He was marginalised for most of his political life, often by the same people that will today mourn him. And that disregard for, and dismissal, of his unerringly principled political stance was wrong – both in political and moral terms – because Michael Meacher was magnificently right on the key democratic, economic and environmental issues of the day.
He was often patronised by some Labour MPs, but his intellect, decency and courtesy meant he had few real enemies. Those who opposed or marginalized him were mostly wrong, often unpleasantly so.
His understanding of the key challenges facing our country was outlined in his latest book: the British State We Need. Its House of Commons launch went unheralded – attended by only two Labour MPs – Kelvin Hopkins and Andy Burnham, and a few of Michael’s real friends. Michael did not mind: instead he shared his knowledge and analyses generously, and focused his energies on supporting those both inside and outside the House of Commons willing to fight the good fight – for social justice, a sound economy and a sustainable and liveable environment. He not only maintained and regularly contributed to Left Futures but also sponsored and hosted progressive campaigns, most recently Economists Against Austerity.
I loved our discussions. Michael was a great intellectual – thoughtful, scholarly, well briefed and numerate. He was also considerate, enthusiastic and kind. A gentle man.
We first met more than thirty years ago – when he was a leading light in the ‘soft Left’ as it was then known, and in particular the Labour Coordinating Committee (LCC). Together with Stuart Weir and Frances Morrell, Michael had founded the LCC after the electoral debacle of 1979. I met and got to know Frances through the Campaign for Labour Party Democracy. Appalled by the results of the ‘79 election when only eleven women were elected as Labour MPs – just a few more than fifty years earlier when eight were elected in 1929 – we were both active in the Labour Women’s Action Committee (LWAC). Michael consistently supported our campaign for positive action to expand the number of women selected as candidates for parliamentary seats.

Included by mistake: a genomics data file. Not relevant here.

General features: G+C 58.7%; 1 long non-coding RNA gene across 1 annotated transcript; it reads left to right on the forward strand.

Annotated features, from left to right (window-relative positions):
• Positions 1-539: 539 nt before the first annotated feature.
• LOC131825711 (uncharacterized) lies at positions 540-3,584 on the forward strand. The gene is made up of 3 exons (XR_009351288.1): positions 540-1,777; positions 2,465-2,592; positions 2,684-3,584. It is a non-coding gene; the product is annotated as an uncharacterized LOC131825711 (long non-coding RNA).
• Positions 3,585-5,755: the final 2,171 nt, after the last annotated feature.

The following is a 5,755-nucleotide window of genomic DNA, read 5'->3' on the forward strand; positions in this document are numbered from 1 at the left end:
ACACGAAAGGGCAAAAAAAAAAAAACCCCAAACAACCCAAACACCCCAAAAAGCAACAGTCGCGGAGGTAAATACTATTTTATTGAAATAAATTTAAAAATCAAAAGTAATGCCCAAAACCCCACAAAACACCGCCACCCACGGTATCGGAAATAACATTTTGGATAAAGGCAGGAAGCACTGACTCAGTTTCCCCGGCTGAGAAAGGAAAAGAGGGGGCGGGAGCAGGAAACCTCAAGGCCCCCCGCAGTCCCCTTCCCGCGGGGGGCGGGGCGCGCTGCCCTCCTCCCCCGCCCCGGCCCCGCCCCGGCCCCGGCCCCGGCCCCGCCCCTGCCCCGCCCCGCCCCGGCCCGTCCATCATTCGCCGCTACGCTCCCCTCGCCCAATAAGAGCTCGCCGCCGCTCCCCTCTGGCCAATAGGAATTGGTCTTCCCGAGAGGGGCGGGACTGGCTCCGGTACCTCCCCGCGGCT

At the LCC Frances, Stuart and Michael were a formidable team producing thoughtful and sharp analyses and strategies for the Labour Party after the election of Margaret Thatcher. Together they provided a much-needed antidote to the deeply ingrained anti-intellectualism of the Labour Party. Frances took a fiercely independent stand when she backed the right-wing trade unionist Frank Chappell in his call for the general management committees of Constituency Labour Parties to be bypassed, and for the vote instead to be extended to individual members: the “one Member one Vote”, OMOV campaign.
Looking back, both Michael and I were on the wrong side of that argument. As the election of Jeremy Corbyn proved just before Michael died, Frances was right. Sadly, she too has not lived to see the full impact of what at the time was her very unfashionable stance on the Left.
Fortunately Michael lived to witness the election of Jeremy Corbyn, which pleased him enormously. But he was not uncritical of his friends in the Campaign group, as one of his last blogs testifies. He maintained his economic acuity, political integrity, and indeed his passion, until the end.
He leaves a big vacuum in British politics – a vacuum unlikely to be filled by many in his party who are less principled, informed, decent, loyal and courteous. Which is why his abrupt departure from political life causes me great sadness.
Ann Pettifor is Director of Policy Research in Macroeconomics and is a member of John McDonnell’s Economic Advisory Committee.